Answer: TRUE
Explanation: There is no time limit on investment interest expense carryovers.
Page Ref.: I:7-14
Objective: 3
5) Investment interest includes interest expense incurred to purchase tax-exempt securities.
Answer: FALSE
Explanation: Interest expense related to tax-exempt securities is not deductible.
Page Ref.: I:7-15
Objective: 3

6) Taxpayers may elect to include net capital gain as part of investment income.
Answer: TRUE
Explanation: Net capital gain and qualifying dividend income are not normally included in the net investment income ceiling, but an election is available to the taxpayer to include them if the taxpayer is willing to forego the applicable favorable tax rates.
Page Ref.: I:7-15
Objective: 3

7) Taxpayers may not deduct interest expense on most personal debt, including credit card debt, car loans, and other consumer debt.
Answer: TRUE
Explanation: Except for interest expense on debt to acquire a personal residence and on certain student loans, interest expense on personal loans is not deductible.
Page Ref.: I:7-16
Objective: 3

8) Qualified residence interest consists of both acquisition indebtedness and home equity interest.
Answer: TRUE
Explanation: The IRC specifies that to be deductible, the interest payment must be either acquisition indebtedness or home equity indebtedness with respect to a qualified residence of the taxpayer.
Page Ref.: I:7-16
Objective: 3

9) Acquisition indebtedness for a personal residence includes debt incurred to substantially improve the residence.
Answer: TRUE
Explanation: Acquisition indebtedness is any debt secured by the residence and incurred in acquiring, constructing or substantially improving the qualified residence.
Page Ref.: I:7-16
Objective: 3

10) A taxpayer is allowed to deduct interest expense incurred on home equity indebtedness limited to the lesser of $100,000 or the home equity (FMV of the residence less the acquisition indebtedness).
Answer: TRUE
Explanation: Home equity indebtedness is any indebtedness, other than acquisition indebtedness, that is secured by a qualified residence.
Page Ref.: I:7-17
Objective: 3
11) While points paid to purchase a residence are deductible as interest in the period paid, points associated with the refinancing of a residence must be amortized and deducted over the life of the loan.
Answer: TRUE
Explanation: Prepaid interest must generally be capitalized and amortized, but an exception allows immediate deduction only in the case of points paid for a loan to purchase a primary residence.
Page Ref.: I:7-17 and I:7-18
Objective: 3

12) Christopher, a cash basis taxpayer, borrows $1,000 from ABC Bank by issuing a 3-month note on December 1, 2015. Christopher receives $940 but must repay $1,000 on the due date. The amount of interest expense deductible in 2015 is $20.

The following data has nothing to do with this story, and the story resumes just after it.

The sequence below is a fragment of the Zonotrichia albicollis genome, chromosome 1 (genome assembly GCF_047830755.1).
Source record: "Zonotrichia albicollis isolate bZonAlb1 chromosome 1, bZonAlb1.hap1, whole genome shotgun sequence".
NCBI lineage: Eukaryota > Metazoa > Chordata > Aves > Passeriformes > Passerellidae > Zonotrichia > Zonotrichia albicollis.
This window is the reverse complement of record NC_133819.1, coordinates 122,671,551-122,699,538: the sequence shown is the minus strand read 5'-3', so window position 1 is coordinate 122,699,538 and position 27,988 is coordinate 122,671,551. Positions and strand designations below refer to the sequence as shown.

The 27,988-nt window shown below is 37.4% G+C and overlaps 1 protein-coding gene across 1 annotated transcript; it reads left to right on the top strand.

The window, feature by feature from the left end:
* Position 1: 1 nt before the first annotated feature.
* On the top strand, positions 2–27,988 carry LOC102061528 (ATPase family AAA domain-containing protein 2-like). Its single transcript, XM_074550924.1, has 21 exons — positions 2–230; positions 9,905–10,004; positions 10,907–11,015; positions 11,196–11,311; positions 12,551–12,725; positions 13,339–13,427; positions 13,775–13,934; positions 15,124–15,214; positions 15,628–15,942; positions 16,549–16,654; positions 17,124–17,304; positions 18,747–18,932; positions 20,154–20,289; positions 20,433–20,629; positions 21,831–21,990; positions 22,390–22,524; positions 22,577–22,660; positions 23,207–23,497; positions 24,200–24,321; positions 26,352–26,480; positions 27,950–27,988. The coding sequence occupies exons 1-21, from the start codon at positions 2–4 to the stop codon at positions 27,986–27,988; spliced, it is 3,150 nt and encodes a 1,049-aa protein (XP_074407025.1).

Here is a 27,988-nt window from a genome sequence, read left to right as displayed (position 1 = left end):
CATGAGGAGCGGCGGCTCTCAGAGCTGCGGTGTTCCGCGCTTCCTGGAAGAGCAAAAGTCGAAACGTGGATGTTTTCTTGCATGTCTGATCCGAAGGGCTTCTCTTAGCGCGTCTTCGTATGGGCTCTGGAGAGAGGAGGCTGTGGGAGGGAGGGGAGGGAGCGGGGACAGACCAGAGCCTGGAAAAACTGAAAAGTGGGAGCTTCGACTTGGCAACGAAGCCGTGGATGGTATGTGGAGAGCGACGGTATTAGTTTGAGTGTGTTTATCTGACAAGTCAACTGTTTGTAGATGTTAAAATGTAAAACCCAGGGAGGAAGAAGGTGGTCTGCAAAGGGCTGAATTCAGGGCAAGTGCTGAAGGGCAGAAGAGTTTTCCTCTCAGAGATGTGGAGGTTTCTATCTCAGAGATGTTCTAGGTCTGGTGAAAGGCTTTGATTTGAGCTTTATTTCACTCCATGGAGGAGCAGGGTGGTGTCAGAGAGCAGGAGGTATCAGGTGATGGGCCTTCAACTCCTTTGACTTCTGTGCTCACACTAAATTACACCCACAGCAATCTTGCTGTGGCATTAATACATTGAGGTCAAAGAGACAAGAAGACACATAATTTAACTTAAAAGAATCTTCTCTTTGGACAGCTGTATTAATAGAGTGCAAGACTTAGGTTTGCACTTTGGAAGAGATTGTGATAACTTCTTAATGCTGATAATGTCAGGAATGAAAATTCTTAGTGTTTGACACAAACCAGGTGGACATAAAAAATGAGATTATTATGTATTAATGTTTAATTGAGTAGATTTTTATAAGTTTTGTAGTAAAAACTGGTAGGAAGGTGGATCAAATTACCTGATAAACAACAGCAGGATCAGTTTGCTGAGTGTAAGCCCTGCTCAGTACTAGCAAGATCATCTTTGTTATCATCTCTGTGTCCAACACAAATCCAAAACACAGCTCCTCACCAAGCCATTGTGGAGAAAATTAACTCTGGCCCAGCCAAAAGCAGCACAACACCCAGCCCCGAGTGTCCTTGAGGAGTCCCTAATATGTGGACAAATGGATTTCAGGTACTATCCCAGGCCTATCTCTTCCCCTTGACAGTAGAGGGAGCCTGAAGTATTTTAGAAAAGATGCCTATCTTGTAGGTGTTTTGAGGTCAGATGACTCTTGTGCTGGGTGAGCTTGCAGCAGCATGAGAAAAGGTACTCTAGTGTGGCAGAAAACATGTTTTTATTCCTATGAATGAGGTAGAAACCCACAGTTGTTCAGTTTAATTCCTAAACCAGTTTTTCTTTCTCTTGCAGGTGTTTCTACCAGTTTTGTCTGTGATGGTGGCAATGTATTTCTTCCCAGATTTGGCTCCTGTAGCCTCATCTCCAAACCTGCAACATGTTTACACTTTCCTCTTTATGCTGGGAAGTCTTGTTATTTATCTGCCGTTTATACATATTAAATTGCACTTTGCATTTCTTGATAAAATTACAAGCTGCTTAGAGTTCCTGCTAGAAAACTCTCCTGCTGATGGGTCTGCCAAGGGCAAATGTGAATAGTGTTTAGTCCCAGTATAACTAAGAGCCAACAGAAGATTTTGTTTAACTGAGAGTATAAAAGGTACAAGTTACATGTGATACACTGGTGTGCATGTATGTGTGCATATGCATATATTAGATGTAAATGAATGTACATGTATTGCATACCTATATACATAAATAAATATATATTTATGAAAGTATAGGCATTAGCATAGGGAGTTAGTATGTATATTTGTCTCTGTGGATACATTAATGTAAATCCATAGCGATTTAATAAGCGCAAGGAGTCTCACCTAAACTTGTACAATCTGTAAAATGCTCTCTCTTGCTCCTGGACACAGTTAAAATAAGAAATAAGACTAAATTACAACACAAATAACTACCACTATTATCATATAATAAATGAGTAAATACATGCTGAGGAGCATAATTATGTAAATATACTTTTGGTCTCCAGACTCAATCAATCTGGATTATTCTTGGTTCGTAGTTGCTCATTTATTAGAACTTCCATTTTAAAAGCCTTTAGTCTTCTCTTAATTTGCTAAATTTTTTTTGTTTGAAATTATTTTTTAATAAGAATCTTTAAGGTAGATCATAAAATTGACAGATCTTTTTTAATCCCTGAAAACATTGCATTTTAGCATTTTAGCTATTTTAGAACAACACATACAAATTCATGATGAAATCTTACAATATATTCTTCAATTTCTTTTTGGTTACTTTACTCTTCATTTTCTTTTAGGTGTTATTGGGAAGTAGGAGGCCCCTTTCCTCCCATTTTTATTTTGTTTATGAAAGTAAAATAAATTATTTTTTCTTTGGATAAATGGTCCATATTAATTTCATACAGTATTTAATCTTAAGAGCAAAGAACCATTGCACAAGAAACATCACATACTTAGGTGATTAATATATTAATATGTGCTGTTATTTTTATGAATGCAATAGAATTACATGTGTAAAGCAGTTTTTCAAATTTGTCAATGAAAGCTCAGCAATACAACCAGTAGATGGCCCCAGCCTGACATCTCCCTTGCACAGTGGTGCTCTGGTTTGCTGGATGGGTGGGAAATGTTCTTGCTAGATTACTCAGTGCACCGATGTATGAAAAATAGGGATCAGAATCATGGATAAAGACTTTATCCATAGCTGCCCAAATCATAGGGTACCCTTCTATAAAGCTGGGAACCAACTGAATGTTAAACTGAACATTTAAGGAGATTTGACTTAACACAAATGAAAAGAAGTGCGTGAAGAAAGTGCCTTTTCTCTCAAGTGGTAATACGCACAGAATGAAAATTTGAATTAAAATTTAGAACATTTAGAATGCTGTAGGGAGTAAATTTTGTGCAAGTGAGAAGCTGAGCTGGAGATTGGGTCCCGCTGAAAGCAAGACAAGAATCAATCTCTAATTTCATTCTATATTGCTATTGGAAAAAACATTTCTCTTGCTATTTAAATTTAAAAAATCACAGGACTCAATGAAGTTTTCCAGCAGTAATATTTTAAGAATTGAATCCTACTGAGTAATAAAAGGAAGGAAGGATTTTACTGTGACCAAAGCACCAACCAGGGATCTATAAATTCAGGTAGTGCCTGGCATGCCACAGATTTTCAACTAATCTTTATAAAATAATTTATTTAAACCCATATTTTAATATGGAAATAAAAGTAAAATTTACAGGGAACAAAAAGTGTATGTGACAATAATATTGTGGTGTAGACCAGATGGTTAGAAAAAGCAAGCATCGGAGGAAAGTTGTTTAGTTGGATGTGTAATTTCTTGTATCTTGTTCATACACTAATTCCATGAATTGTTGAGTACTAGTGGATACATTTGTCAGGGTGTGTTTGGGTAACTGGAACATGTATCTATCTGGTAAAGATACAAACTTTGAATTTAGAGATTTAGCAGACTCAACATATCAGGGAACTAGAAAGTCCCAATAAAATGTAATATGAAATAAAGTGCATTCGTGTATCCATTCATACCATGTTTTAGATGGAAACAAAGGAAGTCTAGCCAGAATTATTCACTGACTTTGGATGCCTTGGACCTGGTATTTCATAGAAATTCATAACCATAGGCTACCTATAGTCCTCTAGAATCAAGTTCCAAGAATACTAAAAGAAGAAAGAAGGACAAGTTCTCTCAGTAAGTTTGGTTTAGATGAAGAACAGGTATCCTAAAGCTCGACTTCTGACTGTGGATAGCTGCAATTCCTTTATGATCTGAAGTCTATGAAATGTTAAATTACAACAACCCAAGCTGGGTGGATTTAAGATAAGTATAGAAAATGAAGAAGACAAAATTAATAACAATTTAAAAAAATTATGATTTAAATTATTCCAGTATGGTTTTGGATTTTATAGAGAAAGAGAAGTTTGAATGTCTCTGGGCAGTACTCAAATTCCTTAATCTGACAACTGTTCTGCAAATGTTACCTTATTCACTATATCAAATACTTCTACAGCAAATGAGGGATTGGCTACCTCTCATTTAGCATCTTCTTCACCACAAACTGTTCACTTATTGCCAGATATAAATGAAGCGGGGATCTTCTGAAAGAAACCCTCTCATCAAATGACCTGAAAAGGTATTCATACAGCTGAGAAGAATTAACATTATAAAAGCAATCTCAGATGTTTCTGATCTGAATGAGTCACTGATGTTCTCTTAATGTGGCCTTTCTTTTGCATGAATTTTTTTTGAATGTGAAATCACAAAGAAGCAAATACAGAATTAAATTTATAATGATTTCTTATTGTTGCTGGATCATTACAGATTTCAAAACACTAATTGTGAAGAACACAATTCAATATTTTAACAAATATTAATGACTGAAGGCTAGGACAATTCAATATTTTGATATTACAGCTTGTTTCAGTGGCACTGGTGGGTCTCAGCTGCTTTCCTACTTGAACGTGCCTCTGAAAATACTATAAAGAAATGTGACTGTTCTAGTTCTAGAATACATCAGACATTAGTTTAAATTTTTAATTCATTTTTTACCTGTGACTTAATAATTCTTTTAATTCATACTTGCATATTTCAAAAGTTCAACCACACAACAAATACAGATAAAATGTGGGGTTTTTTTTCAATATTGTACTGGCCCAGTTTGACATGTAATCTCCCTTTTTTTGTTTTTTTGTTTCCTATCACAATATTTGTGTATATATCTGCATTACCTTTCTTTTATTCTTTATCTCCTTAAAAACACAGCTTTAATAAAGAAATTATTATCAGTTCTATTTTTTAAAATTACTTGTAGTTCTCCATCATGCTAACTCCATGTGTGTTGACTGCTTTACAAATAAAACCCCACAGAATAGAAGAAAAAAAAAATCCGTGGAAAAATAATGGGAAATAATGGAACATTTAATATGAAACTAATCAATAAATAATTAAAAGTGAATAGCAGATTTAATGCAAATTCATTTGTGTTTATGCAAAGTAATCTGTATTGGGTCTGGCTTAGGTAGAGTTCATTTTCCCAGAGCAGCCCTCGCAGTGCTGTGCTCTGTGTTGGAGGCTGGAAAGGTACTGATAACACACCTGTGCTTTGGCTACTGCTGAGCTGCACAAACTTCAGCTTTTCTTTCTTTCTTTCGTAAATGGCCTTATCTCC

Answer: FALSE
Explanation: He is cash basis and does not pay the interest until the following year.
Page Ref.: I:7-20; Example I:7-22
Objective: 3

13) Which of the following is deductible as interest expense?
A) personal credit card interest
B) interest to purchase tax-exempt bonds
C) bank service charges on personal account
D) interest on a home equity loan to purchase a car
Answer: D
Explanation: Interest on home equity loans is deductible.
Page Ref.: I:7-12, I:7-15 through I:7-17
Objective: 3

14) Riva borrows $10,000 that she intends to use for purchasing supplies for her business. She temporarily deposits the funds in her personal checking account. Prior to the deposit, the checking account held $40,000 of personal funds. Riva books a vacation for $6,000 and writes a check to the travel agency from her personal account. Later in the month, the business supplies bill arrives and Riva writes a check for $10,000 from the personal account. With respect to the interest expense on the $10,000 loan,
A) it will all be treated trade or business expense.
B) 60 percent will be treated as personal interest expense and 40 percent as trade or business expense.
C) it will all be treated as personal expense.
D) 20 percent will be treated trade or business expense.
Answer: B
Explanation: If borrowed and personal funds are mingled in the same account, expenditures from that account are treated as coming first from borrowed funds. Therefore, the $6,000 vacation payment is considered as coming from borrowed funds, and only $4,000 of the business supply bill is treated as coming from borrowed funds. Accordingly, the interest expense will be allocated 60% to personal use and 40% to business use.
Page Ref.: I:7-13 and I:7-14; Example I:7-13
Objective: 3
15) When both borrowed and owned funds are mingled in the same account, for purposes of categorizing interest expense, a repayment of the debt is allocated first to
A) personal expenditures.
B) trade or business expenditures.
C) investment expenditures.
D) passive activity expenditures in real estate.
Answer: A
Explanation: When the taxpayer repays the debt, the tax law requires that the allocation of the repayment to the expenditures made with the borrowed funds occur in the following order: (1) personal expenditures, (2) investment expenditures and passive activity expenditures other than rental real estate, (3) passive activity expenditures in rental real estate, and (4) trade or business expenditures.
Page Ref.: I:7-13 and I:7-14
Objective: 3

16) All of the following statements are true except
A) investment interest expense is deductible to the extent of a taxpayers net investment income.
B) short-term capital gains meet the definition of net investment income.